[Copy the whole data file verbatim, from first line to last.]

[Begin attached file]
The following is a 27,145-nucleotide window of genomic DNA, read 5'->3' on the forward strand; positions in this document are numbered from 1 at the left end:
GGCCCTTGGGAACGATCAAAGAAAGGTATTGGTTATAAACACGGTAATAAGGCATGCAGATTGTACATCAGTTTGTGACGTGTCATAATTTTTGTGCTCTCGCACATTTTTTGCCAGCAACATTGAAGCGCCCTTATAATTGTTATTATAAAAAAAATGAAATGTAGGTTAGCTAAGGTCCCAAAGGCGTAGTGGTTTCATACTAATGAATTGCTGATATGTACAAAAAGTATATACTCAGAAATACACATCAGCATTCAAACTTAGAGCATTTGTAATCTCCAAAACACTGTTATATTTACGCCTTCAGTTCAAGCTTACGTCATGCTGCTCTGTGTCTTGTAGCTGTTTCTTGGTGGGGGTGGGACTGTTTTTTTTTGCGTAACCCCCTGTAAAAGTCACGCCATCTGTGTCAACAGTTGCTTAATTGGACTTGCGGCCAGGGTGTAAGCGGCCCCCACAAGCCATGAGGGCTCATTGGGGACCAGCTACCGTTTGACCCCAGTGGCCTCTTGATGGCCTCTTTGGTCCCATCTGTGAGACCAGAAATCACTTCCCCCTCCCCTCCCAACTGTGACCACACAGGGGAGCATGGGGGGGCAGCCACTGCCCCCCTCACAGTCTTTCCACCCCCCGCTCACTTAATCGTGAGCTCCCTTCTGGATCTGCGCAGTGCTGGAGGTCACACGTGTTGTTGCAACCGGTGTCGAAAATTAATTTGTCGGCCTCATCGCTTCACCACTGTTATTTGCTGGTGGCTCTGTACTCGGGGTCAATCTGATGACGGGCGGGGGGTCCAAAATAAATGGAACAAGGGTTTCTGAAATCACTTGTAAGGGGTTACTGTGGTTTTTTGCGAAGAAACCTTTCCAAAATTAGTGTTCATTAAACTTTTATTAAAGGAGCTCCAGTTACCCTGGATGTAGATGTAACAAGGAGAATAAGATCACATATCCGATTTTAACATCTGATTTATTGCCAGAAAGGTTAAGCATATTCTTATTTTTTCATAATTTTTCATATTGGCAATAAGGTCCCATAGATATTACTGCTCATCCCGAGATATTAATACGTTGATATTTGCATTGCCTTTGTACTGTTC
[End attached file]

The following is a 27,145-nucleotide window of genomic DNA, read 5'->3' on the forward strand; positions in this document are numbered from 1 at the left end:
GGCCCTTGGGAACGATCAAAGAAAGGTATTGGTTATAAACACGGTAATAAGGCATGCAGATTGTACATCAGTTTGTGACGTGTCATAATTTTTGTGCTCTCGCACATTTTTTGCCAGCAACATTGAAGCGCCCTTATAATTGTTATTATAAAAAAAATGAAATGTAGGTTAGCTAAGGTCCCAAAGGCGTAGTGGTTTCATACTAATGAATTGCTGATATGTACAAAAAGTATATACTCAGAAATACACATCAGCATTCAAACTTAGAGCATTTGTAATCTCCAAAACACTGTTATATTTACGCCTTCAGTTCAAGCTTACGTCATGCTGCTCTGTGTCTTGTAGCTGTTTCTTGGTGGGGGTGGGACTGTTTTTTTTTGCGTAACCCCCTGTAAAAGTCACGCCATCTGTGTCAACAGTTGCTTAATTGGACTTGCGGCCAGGGTGTAAGCGGCCCCCACAAGCCATGAGGGCTCATTGGGGACCAGCTACCGTTTGACCCCAGTGGCCTCTTGATGGCCTCTTTGGTCCCATCTGTGAGACCAGAAATCACTTCCCCCTCCCCTCCCAACTGTGACCACACAGGGGAGCATGGGGGGGCAGCCACTGCCCCCCTCACAGTCTTTCCACCCCCCGCTCACTTAATCGTGAGCTCCCTTCTGGATCTGCGCAGTGCTGGAGGTCACACGTGTTGTTGCAACCGGTGTCGAAAATTAATTTGTCGGCCTCATCGCTTCACCACTGTTATTTGCTGGTGGCTCTGTACTCGGGGTCAATCTGATGACGGGCGGGGGGTCCAAAATAAATGGAACAAGGGTTTCTGAAATCACTTGTAAGGGGTTACTGTGGTTTTTTGCGAAGAAACCTTTCCAAAATTAGTGTTCATTAAACTTTTATTAAAGGAGCTCCAGTTACCCTGGATGTAGATGTAACAAGGAGAATAAGATCACATATCCGATTTTAACATCTGATTTATTGCCAGAAAGGTTAAGCATATTCTTATTTTTTCATAATTTTTCATATTGGCAATAAGGTCCCATAGATATTACTGCTCATCCCGAGATATTAATACGTTGATATTTGCATTGCCTTTGTACTGTTC